Practical elegance best describes the extensive remodel of this Edmonds home overlooking Puget Sound and the Olympic mountains.
This mid-century Edmonds home was a perfect candidate for a kitchen renovation featuring a bright, open floor plan and a fresh take on traditional finishes.
A kitchen is the heart of the home and this kitchen beats strong. The mix of finishes in this remodeled kitchen showcase the personality of the homeowners in this Edmonds home.
This 90-year-old classic craftsman in Seattle endured three iterations of kitchens before RCH partnered with the current, long-time owners on a design that conveys and matches older eras.
Expanded bedrooms, an enlarged kitchen, and a revamped front room opened up both the view and appeal of this almost-brand-new Tudor home.
With two growing kids, this Seattle family was rapidly outgrowing their home. Previous clients, they came back to CRD to design a second-story addition and a whole-house remodel.
This 1917 Woodland Park Classic received the royal treatment, enlarging the kitchen, adding a new back deck, and transforming the master bathroom and bedroom.
This lovely 1912 Craftsman home, with shingle siding and original fir floors, needed a lot of love. Tearing it down and starting over was appealing, but reviving the home's long-forgotten character ultimately won out.
The homeowners collaborated with Schulte Design Build to design and transform their kitchen into a light, open, functional, standout space for their family’s growing needs.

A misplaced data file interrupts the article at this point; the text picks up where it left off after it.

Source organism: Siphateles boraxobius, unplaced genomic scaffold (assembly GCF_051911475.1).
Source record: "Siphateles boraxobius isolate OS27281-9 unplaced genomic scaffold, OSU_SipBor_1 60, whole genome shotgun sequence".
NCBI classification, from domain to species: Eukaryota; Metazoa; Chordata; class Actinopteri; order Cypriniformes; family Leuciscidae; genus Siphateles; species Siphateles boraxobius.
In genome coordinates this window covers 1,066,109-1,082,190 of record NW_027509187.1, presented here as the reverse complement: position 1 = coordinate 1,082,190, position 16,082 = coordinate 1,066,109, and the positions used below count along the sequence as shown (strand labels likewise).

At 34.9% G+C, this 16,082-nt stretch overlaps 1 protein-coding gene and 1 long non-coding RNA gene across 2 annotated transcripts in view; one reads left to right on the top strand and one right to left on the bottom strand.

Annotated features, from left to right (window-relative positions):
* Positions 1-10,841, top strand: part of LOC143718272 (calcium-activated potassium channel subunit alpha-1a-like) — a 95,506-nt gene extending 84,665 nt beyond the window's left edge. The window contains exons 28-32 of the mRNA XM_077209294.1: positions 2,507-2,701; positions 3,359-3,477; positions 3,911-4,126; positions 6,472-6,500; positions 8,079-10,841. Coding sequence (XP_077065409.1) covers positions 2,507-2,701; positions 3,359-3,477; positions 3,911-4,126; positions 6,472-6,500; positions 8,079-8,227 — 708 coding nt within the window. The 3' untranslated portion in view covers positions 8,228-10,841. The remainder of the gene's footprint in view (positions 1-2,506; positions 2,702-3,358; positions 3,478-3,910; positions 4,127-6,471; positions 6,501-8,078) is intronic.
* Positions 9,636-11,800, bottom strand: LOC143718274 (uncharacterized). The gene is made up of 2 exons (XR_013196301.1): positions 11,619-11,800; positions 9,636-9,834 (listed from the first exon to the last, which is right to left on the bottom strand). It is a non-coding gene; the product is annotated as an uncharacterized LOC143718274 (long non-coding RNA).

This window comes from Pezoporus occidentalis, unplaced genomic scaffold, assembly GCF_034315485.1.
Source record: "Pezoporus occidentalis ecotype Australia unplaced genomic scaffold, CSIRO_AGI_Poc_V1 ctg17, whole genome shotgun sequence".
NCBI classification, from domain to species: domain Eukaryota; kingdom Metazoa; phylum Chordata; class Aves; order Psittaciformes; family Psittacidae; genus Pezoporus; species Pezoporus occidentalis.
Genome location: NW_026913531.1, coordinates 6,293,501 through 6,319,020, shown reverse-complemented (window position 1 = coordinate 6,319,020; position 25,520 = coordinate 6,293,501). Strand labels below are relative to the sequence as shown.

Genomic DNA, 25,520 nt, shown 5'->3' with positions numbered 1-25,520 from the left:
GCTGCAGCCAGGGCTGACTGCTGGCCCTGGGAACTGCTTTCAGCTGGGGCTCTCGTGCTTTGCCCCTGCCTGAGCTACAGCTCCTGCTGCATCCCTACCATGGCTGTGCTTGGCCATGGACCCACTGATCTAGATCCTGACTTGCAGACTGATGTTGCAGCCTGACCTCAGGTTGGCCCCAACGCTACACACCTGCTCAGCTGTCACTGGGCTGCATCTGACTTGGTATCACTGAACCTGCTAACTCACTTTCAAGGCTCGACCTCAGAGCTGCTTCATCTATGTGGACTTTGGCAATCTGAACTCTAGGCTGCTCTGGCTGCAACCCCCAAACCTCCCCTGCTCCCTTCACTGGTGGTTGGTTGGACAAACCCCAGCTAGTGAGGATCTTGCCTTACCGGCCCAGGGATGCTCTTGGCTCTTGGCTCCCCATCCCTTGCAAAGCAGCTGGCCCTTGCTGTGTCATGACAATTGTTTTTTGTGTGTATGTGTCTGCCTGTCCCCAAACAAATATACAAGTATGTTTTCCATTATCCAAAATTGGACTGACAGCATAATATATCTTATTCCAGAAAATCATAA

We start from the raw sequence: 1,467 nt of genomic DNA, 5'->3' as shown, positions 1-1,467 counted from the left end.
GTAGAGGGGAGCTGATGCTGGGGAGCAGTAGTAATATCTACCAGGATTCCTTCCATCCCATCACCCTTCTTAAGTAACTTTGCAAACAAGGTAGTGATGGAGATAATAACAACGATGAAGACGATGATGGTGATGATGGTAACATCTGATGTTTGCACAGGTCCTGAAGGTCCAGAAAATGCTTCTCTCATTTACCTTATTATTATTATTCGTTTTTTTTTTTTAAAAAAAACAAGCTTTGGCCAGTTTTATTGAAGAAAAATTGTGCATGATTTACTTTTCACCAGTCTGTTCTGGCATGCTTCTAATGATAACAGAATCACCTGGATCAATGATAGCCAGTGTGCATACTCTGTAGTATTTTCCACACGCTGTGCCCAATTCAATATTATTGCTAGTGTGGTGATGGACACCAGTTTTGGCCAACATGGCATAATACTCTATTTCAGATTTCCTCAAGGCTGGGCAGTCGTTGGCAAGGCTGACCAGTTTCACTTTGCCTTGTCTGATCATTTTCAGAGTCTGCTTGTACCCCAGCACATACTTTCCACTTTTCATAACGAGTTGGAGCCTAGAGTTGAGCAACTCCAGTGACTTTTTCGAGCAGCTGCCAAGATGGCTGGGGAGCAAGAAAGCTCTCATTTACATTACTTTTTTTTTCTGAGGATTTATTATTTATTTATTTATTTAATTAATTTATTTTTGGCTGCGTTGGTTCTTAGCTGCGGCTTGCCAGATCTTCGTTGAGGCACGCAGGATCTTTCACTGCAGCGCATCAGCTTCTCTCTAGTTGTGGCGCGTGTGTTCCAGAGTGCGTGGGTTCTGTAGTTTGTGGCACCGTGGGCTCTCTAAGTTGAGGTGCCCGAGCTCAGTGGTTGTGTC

A 1928 pre-war home in Ballard gained three times the living space of the outdated addition it replaced, plus a flood of new light from double-hung wood windows.
A transformation of both the exterior and interior improved accessibility, space, and natural light via the new open (but still cozy) floor plan.
Remodeling an old home often resembles a good mystery plot and this early 1900s home was no exception. We reworked the guts of this Capitol Hill home for modern, multi-functional sensibilities, with strange discoveries addling us at every turn.
This project included removing a wall that separated the kitchen and living spaces, reworking the kitchen layout to add an island and improved functionality, and updating finishes with sensible and sustainable solutions
This 1929 brick Tudor had great bones and a ton of potential. The goal was to create a more open floor plan for ease, better flow, and to make the home more comfortable.
The remodel of this midcentury home included the removal of walls to create a living space between kitchen and dining areas, along with the placement of an extra-large kitchen island to create a central focal point.
Have you ever imagined what can be done with your "Not-Big-Enough" dining room and "Never-Gets-Used" living room? By adding 5 new beams and additional concrete in the crawl space, we were able to relocate the load-bearing walls and create a true “Open Concept Great Room Design.”
This whole-house remodel with a second story addition in Edmonds is a must see!